And as for me, I spend a lot of time in ministry among those who are against women’s priesthood.  Not being a priest gives me the flexibility to serve among them in a fuller, richer way.  Becoming a priest would, in that way, be a liability, and its not a liability that I have felt called to take on (though I acknowledge that some women may have felt called to take that liability on, fully knowing that it does limit effectiveness in some circles.  God sets the limits, I get that.  I’ve just been given one set of limitations instead of another.) 

So why am I writing this… well because a few people have asked me to write about women’s priesthood.  Because I see fear on both sides, and fear is anti-Gospel.  Because our canons are clear (women priests at the bishop’s discretion, but no women bishops because that would impose women’s ministry on those whose theological convictions oppose women priests), but our hearts are not… that the needs of the church must be placed before the needs of the individual.  That just because we can, doesn’t mean we should.

There aren’t many people I can talk about this with, since I probably annoy both sides equally.  But I’m pretty sure I am where God wants me to be.

And maybe I’m pushing my luck by publishing this… but unless given a reason otherwise, comments are open.  Be respectful.  Talk amongst yourselves.

5 comments:

  1. Here are three things that seem to be related but have no real correlation: smarts, education, and schooling.

    Here are two more: being awesome women (or men), being awesome priests.

    Fussing about women priests is just so much mental high-jinks. Jesus just wants people to go and do it; he didn’t specify who. Since I am going in that direction, let me suggest that a more worthwhile discussion would be “Define ‘awesome priest.’ ” Good luck with that.

    By the way, that’s a phony reason. If you’re called to a ministry, worrying about how you fit and are accepted by the folks who go to assemblies is nothing. Nothing. Just out of curiosity, do you think awesome priests go to assemblies or do they stay home with their ministries? Is there two classes of priests: ministers and administrators? Just giving you a head start on defining awesome priests.

    By the way, Schori isn’t going off the deep end because she’s a woman, she’s going off the deep end because …. Get it?

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  2. Schori is a woman off the deep end, for sure. No cause and effect implied.

    Dave, you might be right that the resaon above is worldly, perhaps calculating, some might say its wimping out. But I do think any reasonable person should think long and hard before taking on a situation that would hamper the spread of the Gospel and the work of ministry among the people with whom that person serves, socializes, lives and works. I'm not saying that no one is called to take on that sort of obligation, certainly God does his own thing regardless of our limitations. I'm just saying that its a really real part of ministry for me and I'm not called to hamper those relationships.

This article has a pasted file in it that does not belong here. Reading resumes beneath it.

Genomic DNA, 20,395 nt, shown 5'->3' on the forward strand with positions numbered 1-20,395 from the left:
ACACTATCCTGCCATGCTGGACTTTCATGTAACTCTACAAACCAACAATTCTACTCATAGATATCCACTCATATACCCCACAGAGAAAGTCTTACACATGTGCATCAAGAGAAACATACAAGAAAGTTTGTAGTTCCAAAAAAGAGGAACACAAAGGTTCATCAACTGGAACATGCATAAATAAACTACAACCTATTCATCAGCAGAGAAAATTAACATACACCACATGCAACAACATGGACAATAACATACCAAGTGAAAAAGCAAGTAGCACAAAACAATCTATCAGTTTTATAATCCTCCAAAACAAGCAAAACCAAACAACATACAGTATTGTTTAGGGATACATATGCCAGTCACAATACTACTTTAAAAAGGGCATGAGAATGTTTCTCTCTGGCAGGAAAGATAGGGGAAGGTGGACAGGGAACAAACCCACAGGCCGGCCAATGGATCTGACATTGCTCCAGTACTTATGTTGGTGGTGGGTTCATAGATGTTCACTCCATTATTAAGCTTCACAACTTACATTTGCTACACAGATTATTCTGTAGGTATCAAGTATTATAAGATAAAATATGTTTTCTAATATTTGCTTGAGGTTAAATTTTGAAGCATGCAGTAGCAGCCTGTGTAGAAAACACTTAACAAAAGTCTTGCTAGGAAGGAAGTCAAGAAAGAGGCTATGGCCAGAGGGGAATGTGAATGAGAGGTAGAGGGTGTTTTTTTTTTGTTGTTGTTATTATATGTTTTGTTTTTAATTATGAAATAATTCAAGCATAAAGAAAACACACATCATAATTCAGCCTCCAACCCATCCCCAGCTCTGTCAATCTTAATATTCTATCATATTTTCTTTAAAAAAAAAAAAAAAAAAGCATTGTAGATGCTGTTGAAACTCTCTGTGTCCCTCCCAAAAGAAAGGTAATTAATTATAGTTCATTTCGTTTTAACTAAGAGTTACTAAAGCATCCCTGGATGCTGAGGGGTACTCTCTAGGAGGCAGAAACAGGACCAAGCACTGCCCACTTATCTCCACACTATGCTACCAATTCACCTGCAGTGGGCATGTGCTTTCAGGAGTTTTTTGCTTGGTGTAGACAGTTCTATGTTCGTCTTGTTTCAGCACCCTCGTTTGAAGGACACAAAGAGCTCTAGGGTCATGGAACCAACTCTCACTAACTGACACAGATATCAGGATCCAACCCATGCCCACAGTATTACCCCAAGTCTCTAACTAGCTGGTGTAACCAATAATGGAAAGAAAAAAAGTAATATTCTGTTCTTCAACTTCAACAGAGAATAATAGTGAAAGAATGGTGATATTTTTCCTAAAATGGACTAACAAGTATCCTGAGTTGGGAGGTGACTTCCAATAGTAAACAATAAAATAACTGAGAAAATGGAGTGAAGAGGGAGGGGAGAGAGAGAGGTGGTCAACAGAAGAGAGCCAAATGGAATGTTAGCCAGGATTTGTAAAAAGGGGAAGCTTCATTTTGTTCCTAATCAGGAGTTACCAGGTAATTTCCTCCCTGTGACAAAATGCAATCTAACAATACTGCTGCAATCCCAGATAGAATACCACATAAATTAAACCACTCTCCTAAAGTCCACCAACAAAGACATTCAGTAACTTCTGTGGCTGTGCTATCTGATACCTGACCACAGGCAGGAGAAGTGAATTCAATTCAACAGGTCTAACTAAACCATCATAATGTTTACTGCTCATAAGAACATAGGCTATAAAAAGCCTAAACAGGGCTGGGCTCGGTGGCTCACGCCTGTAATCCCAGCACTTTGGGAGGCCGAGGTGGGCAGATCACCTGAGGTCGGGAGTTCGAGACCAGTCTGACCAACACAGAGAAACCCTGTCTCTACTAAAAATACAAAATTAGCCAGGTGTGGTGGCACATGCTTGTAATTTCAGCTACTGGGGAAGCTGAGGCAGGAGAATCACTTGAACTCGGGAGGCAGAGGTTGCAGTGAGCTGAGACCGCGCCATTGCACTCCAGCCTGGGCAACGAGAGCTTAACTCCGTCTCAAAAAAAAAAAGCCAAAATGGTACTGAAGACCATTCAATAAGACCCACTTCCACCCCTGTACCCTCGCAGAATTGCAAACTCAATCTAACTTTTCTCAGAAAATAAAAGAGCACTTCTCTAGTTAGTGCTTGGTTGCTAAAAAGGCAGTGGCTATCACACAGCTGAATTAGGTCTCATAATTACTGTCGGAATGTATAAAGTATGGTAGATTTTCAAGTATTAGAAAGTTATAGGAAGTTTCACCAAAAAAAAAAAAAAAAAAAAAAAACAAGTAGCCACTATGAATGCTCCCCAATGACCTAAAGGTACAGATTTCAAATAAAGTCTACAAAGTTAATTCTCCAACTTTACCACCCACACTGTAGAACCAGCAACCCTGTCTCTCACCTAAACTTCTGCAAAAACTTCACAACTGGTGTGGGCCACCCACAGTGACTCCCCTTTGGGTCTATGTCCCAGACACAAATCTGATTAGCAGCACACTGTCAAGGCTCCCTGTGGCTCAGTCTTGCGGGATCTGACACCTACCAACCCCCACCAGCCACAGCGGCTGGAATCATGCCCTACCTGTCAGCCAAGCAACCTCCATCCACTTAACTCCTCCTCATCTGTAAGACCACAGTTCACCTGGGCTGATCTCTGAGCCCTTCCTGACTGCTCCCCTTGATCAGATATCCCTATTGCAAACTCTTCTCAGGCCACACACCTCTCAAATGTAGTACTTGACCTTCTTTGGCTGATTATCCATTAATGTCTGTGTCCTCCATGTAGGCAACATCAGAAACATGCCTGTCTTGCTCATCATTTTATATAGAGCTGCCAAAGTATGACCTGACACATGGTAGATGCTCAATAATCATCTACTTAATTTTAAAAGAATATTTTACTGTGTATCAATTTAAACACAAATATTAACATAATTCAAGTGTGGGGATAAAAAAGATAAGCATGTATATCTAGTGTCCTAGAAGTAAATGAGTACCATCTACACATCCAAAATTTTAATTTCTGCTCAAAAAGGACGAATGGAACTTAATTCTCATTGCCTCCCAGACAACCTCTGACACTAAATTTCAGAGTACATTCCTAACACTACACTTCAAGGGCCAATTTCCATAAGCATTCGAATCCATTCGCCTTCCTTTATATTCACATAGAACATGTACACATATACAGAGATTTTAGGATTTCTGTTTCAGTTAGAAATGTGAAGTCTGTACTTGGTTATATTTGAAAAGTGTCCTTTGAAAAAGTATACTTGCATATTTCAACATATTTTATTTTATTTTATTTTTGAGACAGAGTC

If I worried about how I fit in, I would pick one boring side or another instead of working with and occasionally annoying everyone.

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  3. Wait! Wait! Let's talk about "Defining Awesome Priests." That discussion has to have more legs than worrying about ordaining women. Arguing against ordaining women at this point is just reactionary. Gets no traction. It's a done deal. "Defining Awesome Priests" should be revisited every ten years just to keep up with the changes. See, there's a thought. Does Awesome Priest change with time or location or is that a timeless truth?

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  4. I heard that the administered sacrament will not be profaned by the corrupt minister. In such a crises as the West is in, the laity should be able to administer The Lords Supper and baptism. What do you say?

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  5. There is a difference between the Sacrametn not being profaned by a corrupt minister and the catholic understanding that a sacrament is not valid without validly ordained minister. The anti-WO arguement (with which I don't agree) is that a woman cannot be validly ordained (I guess its like teflon, nothing sticks!) and therefore the sacrament would not be valid. I do agree that a validly ordained priest is necessary for Eucharist. It is the polity of the church from ancient times and part of the beauty of our apostolic succession (where God gives the authority from one generation to another). I even read last night about the Jewish customs of ordination that predate, but definitely relate to, that practice. Baptism... well the church has long stated that a lay person can baptise in an emergency. I'm sure giving more thought to why is due... Glad to continue the conversation.